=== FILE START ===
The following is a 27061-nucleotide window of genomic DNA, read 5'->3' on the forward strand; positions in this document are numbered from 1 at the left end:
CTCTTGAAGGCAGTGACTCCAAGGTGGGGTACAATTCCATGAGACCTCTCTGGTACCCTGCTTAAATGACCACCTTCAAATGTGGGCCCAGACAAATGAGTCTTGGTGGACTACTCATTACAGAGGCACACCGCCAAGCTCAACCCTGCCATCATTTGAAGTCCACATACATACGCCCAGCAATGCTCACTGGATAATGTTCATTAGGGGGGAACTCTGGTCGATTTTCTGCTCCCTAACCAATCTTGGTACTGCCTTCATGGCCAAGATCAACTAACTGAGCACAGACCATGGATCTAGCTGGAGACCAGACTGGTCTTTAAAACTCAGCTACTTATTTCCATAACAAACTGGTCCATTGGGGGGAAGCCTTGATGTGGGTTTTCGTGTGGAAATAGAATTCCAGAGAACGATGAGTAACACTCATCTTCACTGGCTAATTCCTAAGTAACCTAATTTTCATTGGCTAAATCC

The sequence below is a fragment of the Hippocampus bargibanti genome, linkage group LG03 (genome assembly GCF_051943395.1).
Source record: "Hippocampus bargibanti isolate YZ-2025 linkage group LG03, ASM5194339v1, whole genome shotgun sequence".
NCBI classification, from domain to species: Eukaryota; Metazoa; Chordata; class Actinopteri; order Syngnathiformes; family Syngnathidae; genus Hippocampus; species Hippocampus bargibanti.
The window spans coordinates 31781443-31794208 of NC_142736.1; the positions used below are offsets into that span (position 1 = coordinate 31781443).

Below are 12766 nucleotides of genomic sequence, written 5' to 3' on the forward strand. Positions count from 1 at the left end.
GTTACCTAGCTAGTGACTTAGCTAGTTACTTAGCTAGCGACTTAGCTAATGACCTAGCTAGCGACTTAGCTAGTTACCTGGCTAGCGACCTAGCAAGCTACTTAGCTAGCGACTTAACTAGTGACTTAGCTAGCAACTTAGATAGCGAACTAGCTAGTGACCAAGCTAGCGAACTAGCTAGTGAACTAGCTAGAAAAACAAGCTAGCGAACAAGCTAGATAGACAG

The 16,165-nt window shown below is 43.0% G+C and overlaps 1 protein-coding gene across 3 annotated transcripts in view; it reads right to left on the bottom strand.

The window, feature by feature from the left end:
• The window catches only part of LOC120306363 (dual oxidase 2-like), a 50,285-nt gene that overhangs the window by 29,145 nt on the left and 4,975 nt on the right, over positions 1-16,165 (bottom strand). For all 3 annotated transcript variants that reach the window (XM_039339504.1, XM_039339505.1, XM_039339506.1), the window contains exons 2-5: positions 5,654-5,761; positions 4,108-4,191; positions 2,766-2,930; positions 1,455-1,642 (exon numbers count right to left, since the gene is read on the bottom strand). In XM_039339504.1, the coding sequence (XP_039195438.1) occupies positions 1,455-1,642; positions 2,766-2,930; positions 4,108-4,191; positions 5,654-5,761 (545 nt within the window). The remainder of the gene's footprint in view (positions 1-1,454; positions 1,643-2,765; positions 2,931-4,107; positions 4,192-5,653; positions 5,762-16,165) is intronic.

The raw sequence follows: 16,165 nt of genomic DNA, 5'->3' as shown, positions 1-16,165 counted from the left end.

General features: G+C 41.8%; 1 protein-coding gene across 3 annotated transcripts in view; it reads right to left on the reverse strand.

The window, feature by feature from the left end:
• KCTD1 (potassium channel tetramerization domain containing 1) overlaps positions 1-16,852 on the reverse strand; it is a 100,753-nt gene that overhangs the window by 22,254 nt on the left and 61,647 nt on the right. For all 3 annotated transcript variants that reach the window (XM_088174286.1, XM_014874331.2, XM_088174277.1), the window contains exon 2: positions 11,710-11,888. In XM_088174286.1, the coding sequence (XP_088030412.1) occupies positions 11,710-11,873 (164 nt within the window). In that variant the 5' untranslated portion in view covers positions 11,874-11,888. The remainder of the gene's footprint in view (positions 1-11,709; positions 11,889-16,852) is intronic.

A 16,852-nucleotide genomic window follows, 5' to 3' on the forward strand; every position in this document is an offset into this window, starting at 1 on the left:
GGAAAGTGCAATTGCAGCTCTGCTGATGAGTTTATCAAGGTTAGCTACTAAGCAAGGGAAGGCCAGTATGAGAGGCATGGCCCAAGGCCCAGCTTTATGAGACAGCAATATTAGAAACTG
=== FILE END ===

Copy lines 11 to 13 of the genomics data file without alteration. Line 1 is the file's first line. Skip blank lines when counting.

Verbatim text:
• The window catches only part of LOC120306363 (dual oxidase 2-like), a 50,285-nt gene that overhangs the window by 29,145 nt on the left and 4,975 nt on the right, over positions 1-16,165 (bottom strand). For all 3 annotated transcript variants that reach the window (XM_039339504.1, XM_039339505.1, XM_039339506.1), the window contains exons 2-5: positions 5,654-5,761; positions 4,108-4,191; positions 2,766-2,930; positions 1,455-1,642 (exon numbers count right to left, since the gene is read on the bottom strand). In XM_039339504.1, the coding sequence (XP_039195438.1) occupies positions 1,455-1,642; positions 2,766-2,930; positions 4,108-4,191; positions 5,654-5,761 (545 nt within the window). The remainder of the gene's footprint in view (positions 1-1,454; positions 1,643-2,765; positions 2,931-4,107; positions 4,192-5,653; positions 5,762-16,165) is intronic.

The raw sequence follows: 16,165 nt of genomic DNA, 5'->3' as shown, positions 1-16,165 counted from the left end.

General features: G+C 41.8%; 1 protein-coding gene across 3 annotated transcripts in view; it reads right to left on the reverse strand.